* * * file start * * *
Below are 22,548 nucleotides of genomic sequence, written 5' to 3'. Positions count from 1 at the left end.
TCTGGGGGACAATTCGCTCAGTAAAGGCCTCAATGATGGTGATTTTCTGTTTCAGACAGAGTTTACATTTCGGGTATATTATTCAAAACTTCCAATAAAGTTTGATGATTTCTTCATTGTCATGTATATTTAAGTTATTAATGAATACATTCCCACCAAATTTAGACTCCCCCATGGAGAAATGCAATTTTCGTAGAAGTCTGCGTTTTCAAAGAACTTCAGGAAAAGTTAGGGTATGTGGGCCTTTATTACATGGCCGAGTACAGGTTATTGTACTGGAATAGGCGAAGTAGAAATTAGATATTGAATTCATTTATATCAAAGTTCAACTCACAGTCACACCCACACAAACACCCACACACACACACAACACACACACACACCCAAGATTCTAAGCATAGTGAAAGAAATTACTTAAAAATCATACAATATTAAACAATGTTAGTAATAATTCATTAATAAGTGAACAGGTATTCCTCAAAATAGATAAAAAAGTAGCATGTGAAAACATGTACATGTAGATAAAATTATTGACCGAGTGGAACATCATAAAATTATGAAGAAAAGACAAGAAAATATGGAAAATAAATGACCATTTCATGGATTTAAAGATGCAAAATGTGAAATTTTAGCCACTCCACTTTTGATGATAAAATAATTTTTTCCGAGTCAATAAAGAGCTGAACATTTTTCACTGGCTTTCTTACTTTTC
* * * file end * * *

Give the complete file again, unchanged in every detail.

Below are 22,548 nucleotides of genomic sequence, written 5' to 3'. Positions count from 1 at the left end.
TCTGGGGGACAATTCGCTCAGTAAAGGCCTCAATGATGGTGATTTTCTGTTTCAGACAGAGTTTACATTTCGGGTATATTATTCAAAACTTCCAATAAAGTTTGATGATTTCTTCATTGTCATGTATATTTAAGTTATTAATGAATACATTCCCACCAAATTTAGACTCCCCCATGGAGAAATGCAATTTTCGTAGAAGTCTGCGTTTTCAAAGAACTTCAGGAAAAGTTAGGGTATGTGGGCCTTTATTACATGGCCGAGTACAGGTTATTGTACTGGAATAGGCGAAGTAGAAATTAGATATTGAATTCATTTATATCAAAGTTCAACTCACAGTCACACCCACACAAACACCCACACACACACACAACACACACACACACCCAAGATTCTAAGCATAGTGAAAGAAATTACTTAAAAATCATACAATATTAAACAATGTTAGTAATAATTCATTAATAAGTGAACAGGTATTCCTCAAAATAGATAAAAAAGTAGCATGTGAAAACATGTACATGTAGATAAAATTATTGACCGAGTGGAACATCATAAAATTATGAAGAAAAGACAAGAAAATATGGAAAATAAATGACCATTTCATGGATTTAAAGATGCAAAATGTGAAATTTTAGCCACTCCACTTTTGATGATAAAATAATTTTTTCCGAGTCAATAAAGAGCTGAACATTTTTCACTGGCTTTCTTACTTTTC